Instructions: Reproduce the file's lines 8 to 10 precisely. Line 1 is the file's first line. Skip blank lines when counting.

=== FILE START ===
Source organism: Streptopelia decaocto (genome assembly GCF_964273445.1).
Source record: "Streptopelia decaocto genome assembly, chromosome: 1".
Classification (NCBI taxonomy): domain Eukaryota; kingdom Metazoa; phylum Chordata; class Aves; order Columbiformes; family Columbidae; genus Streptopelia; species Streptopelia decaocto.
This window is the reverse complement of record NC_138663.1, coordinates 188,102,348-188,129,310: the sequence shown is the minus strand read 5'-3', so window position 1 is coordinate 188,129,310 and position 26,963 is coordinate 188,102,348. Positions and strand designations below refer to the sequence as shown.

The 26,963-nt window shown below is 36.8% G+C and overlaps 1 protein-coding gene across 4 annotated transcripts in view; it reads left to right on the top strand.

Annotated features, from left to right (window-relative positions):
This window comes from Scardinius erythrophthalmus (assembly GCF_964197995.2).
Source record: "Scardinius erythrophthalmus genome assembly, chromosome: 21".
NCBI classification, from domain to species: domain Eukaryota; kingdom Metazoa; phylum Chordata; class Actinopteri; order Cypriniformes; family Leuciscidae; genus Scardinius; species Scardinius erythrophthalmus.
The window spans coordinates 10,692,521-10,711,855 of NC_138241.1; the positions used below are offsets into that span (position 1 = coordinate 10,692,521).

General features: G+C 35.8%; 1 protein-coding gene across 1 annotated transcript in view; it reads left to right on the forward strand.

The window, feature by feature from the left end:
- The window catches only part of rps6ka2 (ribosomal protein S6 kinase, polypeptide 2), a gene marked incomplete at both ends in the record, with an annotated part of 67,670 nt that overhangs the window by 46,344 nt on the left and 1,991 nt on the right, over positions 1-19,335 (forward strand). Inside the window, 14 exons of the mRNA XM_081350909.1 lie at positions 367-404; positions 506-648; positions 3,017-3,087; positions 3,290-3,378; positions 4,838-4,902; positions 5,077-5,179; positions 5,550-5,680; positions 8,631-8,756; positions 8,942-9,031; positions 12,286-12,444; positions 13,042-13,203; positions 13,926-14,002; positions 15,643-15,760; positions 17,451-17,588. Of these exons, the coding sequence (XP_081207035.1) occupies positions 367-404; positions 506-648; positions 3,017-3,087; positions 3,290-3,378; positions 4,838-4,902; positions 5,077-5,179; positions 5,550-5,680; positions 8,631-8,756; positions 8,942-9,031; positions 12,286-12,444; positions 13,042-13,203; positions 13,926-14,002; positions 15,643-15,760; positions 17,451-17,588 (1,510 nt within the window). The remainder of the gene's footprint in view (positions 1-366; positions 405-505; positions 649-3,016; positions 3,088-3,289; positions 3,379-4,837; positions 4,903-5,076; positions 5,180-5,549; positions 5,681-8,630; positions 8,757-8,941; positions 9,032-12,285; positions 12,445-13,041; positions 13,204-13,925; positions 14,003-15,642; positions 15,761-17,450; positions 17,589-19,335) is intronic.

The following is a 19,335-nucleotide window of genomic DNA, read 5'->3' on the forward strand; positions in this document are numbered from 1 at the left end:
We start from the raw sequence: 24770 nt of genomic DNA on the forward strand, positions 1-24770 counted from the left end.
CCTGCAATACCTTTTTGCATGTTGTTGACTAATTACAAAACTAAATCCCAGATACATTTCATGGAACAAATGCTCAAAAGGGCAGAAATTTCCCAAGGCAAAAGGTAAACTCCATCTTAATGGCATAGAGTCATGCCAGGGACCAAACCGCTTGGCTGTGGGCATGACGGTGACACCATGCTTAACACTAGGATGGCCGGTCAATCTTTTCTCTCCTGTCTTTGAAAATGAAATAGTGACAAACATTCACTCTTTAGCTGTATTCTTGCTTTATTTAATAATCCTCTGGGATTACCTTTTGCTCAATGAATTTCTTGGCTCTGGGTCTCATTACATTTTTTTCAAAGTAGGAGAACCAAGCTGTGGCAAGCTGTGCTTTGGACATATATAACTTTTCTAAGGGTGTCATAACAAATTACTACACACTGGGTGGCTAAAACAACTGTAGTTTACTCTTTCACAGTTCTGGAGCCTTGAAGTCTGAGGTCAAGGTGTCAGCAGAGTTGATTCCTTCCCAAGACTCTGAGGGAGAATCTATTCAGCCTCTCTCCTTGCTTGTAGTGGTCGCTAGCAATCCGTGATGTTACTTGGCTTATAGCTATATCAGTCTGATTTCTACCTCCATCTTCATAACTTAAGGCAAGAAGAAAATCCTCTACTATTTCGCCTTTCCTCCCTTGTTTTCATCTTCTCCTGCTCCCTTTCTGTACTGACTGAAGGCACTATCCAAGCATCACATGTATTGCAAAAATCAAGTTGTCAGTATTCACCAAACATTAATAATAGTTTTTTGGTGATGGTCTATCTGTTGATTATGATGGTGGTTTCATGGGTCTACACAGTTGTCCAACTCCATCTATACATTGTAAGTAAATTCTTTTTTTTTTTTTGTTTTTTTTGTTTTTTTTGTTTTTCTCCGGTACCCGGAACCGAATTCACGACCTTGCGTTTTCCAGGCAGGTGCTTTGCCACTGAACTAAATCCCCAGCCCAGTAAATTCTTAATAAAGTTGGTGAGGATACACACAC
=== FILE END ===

Source record: "Scardinius erythrophthalmus genome assembly, chromosome: 21".
NCBI classification, from domain to species: domain Eukaryota; kingdom Metazoa; phylum Chordata; class Actinopteri; order Cypriniformes; family Leuciscidae; genus Scardinius; species Scardinius erythrophthalmus.
The window spans coordinates 10,692,521-10,711,855 of NC_138241.1; the positions used below are offsets into that span (position 1 = coordinate 10,692,521).